2 Days in Seville Spain – Part 1



As we were arriving in Seville our guide advised us that due to Easter Celebrations our itinerary would be changed.  She also advised that our bus would have 20 minutes to stop to allow us to alight from the bus and have our suitcases taken into the Hotel Colon Grand Melia.  As it was Easter a lot of streets are closed to allow the religious processions to proceed.

Walking into the hotel we were greeted to a stunning foyer.   Bright red chairs  in the shape of petals.


One of the many red chairs shaped like petals

The ceiling was also amazing!


The ceiling of the foyer in the Hotel Colon Grand Melia

The hotel is right in the middle of the historical and cultural, commercial and financial heart of the city.

Easter in Seville is certainly a different way of celebrating as we do in Australia.  Here in Australia for most not all mind you its a 4 day weekend and as its usually around school holidays and Anzac Day, Australians go on holiday.

In Seville  its Seville Semana Santa (Holy week in Seville) commemorates the passion and death of Christ through religious processions done by the brotherhood of the city’s Cathedral from Palm Sunday to Easter Sunday. … You can enjoy privileged views, almost touching Christ or Mary as the processions pass bay.

The processions wouldn’t have the usual floats of religious icons due to the weather.  It was very wet and cold still.  I really feel for the Spanish people as this year due to the COVD19 there would be no processions.  These traditions are what makes the people of Seville Spain.

A quick check of our room and we wandered off to get a look at Seville before we found something for dinner.

Usually thousands of people book a seat to be able to watch the processions, however these seats were empty  due to the rain.  As we walked the streets we saw many people dressed in medieval robes. Bare feet seemed the norm.  All different colors ranging from black to purple.  These are “brotherhoods” and as we found out later,  going barefoot was a way of penance to absolve sins.



Some of the brotherhood

We found this information  from a waiter at a restaurant we were thinking of having something to eat.  He told us that he would join the procession shortly with bare feet.  He hoped his feet would bleed, this would help absolve his sins.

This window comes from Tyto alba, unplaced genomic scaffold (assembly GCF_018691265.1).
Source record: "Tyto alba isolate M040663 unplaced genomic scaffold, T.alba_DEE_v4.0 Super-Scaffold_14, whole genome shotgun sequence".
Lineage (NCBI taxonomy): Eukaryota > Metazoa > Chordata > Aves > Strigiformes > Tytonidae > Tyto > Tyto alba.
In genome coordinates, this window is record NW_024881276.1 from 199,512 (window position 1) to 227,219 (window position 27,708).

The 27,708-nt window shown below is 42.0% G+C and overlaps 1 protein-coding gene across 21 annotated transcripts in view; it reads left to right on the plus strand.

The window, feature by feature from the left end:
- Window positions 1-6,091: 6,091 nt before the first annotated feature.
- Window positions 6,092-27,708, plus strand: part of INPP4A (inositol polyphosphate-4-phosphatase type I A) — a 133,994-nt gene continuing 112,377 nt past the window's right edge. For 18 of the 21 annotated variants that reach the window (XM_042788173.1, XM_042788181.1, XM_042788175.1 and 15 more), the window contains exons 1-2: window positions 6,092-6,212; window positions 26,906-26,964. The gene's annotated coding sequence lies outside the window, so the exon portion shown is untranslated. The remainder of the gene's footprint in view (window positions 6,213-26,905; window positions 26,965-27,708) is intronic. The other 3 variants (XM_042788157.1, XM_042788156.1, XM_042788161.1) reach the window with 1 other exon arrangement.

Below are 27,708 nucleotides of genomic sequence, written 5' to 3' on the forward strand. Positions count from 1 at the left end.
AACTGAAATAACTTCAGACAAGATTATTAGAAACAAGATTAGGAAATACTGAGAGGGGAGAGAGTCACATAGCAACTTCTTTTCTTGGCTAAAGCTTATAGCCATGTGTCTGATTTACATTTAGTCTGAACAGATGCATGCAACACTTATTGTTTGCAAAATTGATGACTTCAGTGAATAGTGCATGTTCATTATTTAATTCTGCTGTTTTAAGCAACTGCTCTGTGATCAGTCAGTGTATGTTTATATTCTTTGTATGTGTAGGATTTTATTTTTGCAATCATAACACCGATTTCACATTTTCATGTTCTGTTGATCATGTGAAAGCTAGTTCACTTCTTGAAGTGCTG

We didn’t eat at the restaurant as there was nothing gluten free, instead opting to head back to the hotel to get a drink. Both us were not hungry…unusual for me.

Many women were wearing the traditional Spanish dress.



Isn’t her traditional headpiece stunning.




Our huge glasses before the most important ingredient was added!



Thank you it was very tasty! Yes the glasses were like fish bowls. Yes it had alcohol in it and not just coke cola.


We throughly enjoyed our drinks with the nibbles that were provided.  We watched on the big screen in the bar Iris Apfel who at that time was the icon of the hotel.


Back in our room we shared a treat that had been left for us.



Our hotel backed onto one of the many churches in Seville.  The street below was a constant procession of chanting and music. Many channels on the TV showed the procession all night.  Sleep was something we both longed for but only got in short bursts. We opened our window and watched some of the procession go past.


I took this from the TV

The next day was going to be busy.  A walk through the city streets after breakfast and a visit to the Seville Cathedral.  This picture below is the first I saw of the Cathedral.



The Seville Cathedral

The Cathedral was completed in 1507 and stands on the ground that used to be the City’s former mosque.  This cathedral was to display wealth and prestige over the vanquished Moorish Kings.  It is the largest Medieval Church in the world.




Inside, the Cathedral was just as stunning as the outside.  Beautiful stained glass windows.

One of the many stained glass windows inside the Cathedral



The organ pipes



The intricate carvings


Seville’s cathedral also contains the tomb of Christopher Columbus – the Spanish explorer whose discovery of the New World in 1492 was so crucial to Seville’s economic success in the 16th and 17th centuries.



Christopher Columbus Tomb


We were then split up into two  groups depending on what we requested.  One group went for tastes of Spain ours was for cultural Spain.

Both groups were at the same hotel – I think we were supposed to go to a private house for our demonstration of the Shawl and Fan.  This was due to the Easter Celebrations and not being able to board our coach.

We learnt the history of the Shawl  and the fan and how to dance with the shawl and fan. The other group drank wine and had nibbles . (we were given water)

The Language of the Fan

  • Fan yourself slowly shows a lack of interest or indifference.
  • Support the fan on the cheeks – if it rests on the left cheek it wanted to transmit a ‘ no ‘, whereas if it rests on the right cheek it was a ‘ yes ‘.
  • Striking with the fan denotes impatience.